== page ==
SoftBank’s decision to float Britain’s technology giant Arm in only New York – rather than a dual listing of its shares on the London Stock Exchange (LSE) – is profoundly depressing.
It is particularly disturbing because, for once, Rishi Sunak, along with previous prime ministers and officials have been pulling strings behind the scenes for the Cambridge-based semiconductor to be floated in London as well as New York.
Ministers and regulators have even been open to adapting London’s listing rules which are immensely complex and burdensome for companies seeking a dual float.
Yet we shouldn’t be surprised that SoftBank boss Masayoshi Son chose not to heed them but to opt for either the New York Stock Exchange (NYSE) or the hi-tech Nasdaq when Arm is floated this year.
Snub: We shouldn’t be surprised that SoftBank’s Masayoshi Son (pictured) chose to opt for either the New York Stock Exchange or the Nasdaq when Arm is floated later this year
It’s not surprising, because London’s public markets can’t compete with the US.
If you are a thrusting chip designer like Arm, with global customers and ambition, you want to go where liquidity is deep and you get a higher valuation than elsewhere.
US exchanges also have a long history of innovation, which is attractive – particularly to tech companies.
Take the difference in size: firms on the NYSE are worth around $25trillion. Those on the Nasdaq exchange are worth $27trillion, so about seven times the value of London’s public markets, which are worth in total £3.2trillion. Shanghai is now the world’s third largest exchange.
Adding to the blow from Arm was the news that CRH, the Irish buildings company, is switching its listing from the City to Wall Street. While the move by CRH, which makes three-quarters of its earnings in the US, is logical, it is nevertheless concerning.
More worrying was the leak this week that Shell was considering moving its headquarters and listing to the US two years ago before opting for London.
It’s easy to see why: Shell’s shares have been depressed compared to its US oil giant peers because they were shunned by so many UK funds over environmental, social and governance (ESG) concerns.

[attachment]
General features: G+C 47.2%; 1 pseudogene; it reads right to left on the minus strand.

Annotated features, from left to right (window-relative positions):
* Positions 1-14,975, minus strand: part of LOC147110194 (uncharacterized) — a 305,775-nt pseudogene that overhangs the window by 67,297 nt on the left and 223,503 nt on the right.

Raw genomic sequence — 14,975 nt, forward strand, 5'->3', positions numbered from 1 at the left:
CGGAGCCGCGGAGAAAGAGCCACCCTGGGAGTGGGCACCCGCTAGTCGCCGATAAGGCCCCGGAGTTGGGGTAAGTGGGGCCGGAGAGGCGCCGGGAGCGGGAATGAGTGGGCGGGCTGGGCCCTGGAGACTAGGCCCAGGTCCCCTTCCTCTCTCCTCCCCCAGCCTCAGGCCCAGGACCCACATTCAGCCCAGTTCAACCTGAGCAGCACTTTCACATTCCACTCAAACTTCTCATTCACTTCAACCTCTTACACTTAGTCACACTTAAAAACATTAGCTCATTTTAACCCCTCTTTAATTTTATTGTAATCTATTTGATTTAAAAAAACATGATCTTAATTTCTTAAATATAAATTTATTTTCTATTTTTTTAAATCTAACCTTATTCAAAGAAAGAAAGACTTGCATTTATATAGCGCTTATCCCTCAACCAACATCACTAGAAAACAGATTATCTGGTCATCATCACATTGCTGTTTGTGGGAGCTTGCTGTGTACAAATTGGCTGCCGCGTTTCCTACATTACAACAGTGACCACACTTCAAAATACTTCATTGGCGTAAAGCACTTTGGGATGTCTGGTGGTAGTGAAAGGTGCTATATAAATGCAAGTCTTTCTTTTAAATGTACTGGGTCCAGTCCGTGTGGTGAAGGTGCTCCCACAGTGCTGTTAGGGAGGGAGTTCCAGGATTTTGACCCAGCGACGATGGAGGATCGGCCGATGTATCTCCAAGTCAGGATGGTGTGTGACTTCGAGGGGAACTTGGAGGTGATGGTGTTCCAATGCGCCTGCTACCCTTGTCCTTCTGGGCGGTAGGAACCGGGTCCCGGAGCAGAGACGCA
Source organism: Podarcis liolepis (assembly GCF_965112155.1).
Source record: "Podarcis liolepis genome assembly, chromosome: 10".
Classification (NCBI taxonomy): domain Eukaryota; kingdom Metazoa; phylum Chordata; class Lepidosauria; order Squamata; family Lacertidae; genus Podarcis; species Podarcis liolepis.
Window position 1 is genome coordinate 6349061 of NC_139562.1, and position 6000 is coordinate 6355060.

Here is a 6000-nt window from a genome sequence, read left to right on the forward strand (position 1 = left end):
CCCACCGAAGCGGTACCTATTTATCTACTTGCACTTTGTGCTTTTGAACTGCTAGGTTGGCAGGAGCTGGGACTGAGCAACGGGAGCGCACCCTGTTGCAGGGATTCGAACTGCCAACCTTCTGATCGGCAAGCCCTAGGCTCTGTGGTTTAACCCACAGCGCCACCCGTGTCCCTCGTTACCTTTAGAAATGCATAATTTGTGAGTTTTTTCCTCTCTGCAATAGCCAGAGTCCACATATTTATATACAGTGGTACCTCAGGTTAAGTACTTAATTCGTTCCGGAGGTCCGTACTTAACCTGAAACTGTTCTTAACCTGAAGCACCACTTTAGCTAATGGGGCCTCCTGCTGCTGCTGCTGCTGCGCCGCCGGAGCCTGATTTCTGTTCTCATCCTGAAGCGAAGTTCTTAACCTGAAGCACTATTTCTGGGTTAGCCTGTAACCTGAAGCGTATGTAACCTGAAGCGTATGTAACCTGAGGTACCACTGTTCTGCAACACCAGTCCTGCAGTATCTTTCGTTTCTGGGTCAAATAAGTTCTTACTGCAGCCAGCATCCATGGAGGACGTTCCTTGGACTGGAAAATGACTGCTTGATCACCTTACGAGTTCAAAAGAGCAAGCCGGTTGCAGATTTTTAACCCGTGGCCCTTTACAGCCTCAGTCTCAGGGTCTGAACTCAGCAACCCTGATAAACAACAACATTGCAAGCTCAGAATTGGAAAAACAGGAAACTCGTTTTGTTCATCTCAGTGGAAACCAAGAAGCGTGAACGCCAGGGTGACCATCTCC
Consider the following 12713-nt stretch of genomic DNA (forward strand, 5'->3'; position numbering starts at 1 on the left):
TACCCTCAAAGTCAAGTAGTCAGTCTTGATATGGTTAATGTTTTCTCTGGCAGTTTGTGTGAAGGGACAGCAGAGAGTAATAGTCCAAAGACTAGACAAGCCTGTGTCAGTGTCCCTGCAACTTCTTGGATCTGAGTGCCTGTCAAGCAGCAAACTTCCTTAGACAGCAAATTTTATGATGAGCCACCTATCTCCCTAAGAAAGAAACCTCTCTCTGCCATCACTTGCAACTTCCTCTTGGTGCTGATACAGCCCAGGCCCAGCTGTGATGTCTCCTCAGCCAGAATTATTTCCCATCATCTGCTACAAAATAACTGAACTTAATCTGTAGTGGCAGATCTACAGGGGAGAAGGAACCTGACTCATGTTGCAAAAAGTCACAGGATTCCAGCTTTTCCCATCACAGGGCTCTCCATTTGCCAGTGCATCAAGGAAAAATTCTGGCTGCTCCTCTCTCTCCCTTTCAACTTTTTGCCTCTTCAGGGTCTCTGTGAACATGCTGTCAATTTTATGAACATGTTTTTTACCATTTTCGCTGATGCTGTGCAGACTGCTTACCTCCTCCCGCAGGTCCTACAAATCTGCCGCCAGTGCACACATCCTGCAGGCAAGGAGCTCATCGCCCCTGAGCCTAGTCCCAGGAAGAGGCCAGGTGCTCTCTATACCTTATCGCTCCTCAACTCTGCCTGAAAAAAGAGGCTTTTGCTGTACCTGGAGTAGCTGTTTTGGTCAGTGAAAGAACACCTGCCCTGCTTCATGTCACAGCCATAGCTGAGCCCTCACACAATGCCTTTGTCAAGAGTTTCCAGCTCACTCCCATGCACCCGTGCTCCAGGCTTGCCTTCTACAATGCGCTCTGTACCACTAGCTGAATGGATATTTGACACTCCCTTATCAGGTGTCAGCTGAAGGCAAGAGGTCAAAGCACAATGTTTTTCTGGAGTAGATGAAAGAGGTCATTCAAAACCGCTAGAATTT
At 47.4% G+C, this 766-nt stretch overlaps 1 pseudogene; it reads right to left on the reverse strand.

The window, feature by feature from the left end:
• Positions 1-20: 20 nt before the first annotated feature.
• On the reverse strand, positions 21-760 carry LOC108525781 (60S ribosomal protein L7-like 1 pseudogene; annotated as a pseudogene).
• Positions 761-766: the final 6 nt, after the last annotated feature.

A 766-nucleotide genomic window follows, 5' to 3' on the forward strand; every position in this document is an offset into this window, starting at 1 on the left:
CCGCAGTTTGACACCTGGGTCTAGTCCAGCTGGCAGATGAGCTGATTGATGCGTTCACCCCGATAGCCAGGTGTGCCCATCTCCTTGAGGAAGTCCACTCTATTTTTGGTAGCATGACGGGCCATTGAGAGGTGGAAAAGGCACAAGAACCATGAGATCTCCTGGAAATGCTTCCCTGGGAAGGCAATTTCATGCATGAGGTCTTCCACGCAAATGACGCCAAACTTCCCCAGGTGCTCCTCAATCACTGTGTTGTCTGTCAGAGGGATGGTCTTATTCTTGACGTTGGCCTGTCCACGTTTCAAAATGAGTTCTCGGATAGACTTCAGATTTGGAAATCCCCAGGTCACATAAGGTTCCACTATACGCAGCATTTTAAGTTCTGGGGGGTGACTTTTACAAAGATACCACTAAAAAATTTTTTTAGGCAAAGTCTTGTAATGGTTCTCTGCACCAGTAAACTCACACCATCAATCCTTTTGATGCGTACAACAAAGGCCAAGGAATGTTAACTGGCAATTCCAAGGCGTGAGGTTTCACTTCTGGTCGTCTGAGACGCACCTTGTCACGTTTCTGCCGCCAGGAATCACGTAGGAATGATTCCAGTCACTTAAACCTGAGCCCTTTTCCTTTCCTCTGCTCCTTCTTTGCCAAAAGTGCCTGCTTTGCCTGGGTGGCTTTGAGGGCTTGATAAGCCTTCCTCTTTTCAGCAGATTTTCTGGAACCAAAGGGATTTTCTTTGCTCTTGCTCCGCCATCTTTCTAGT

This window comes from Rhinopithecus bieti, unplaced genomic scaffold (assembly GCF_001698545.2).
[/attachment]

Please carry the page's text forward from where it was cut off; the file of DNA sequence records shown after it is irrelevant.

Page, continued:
Yet until the last decade or so, London was still one of the top markets for overseas companies to list on, precisely because of its international reach, broad spread of foreign investors and deep cash markets.
What’s gone so wrong?
Poor liquidity – and low valuations – are still the biggest problems facing the City’s capital markets, according to Panmure Gordon’s Simon French.
The former is a function of regulation as well as the inevitable Brexit factor, which has hit valuations.
As a result UK companies are cheaper than their peers elsewhere. Over the last few years private equity companies flush with cash, mainly from the US, have been allowed to gobble up listed UK companies on the cheap. It’s now more attractive to be a private company than a public one.
Investor appetite among the UK’s big funds for new issues has shrunk. Most have shifted a huge proportion of assets into low-risk, low-yielding bonds rather than equities – mainly at the behest of regulators.
They now hold between 5 per cent and 10 per cent in equities, an enormous and retrograde switch. Yet pensions and insurance funds are sitting on billions which could be unleashed into equities, and new IPOs such as Arm, but this shift will depend on regulatory changes which have to go through.
You do also have to wonder just how energetic the LSE has been in wooing Arm: have the exchange bosses, David Schwimmer and Julia Hoggett, even been to Tokyo to persuade Son to come back to London, where the chip designer first started life?
You can bet your socks that the NYSE and Nasdaq salesmen have been camping out in Tokyo for months, sweet-talking SoftBank’s executives. Have the LSE’s salesmen been doing the same or have they relied on No 10 to do the lobbying? Looks like it.
Whatever Sunak says about ensuring London stays one of the world’s top capital markets, something is not working: several semiconductor firms opted for Amsterdam. One of Arm’s co-founders, Jamie Urquhart, this week warned that the Government’s long-term technology strategy couldn’t be any worse than it is now.
Which is why the loss of Arm and CRH to the Americans is a wake-up call for the politicians, the regulators and indeed the LSE bosses who have sleepwalked into this situation.
It’s not yet a mass exodus but the warning shots have been fired.
Time to get a grip and be bold.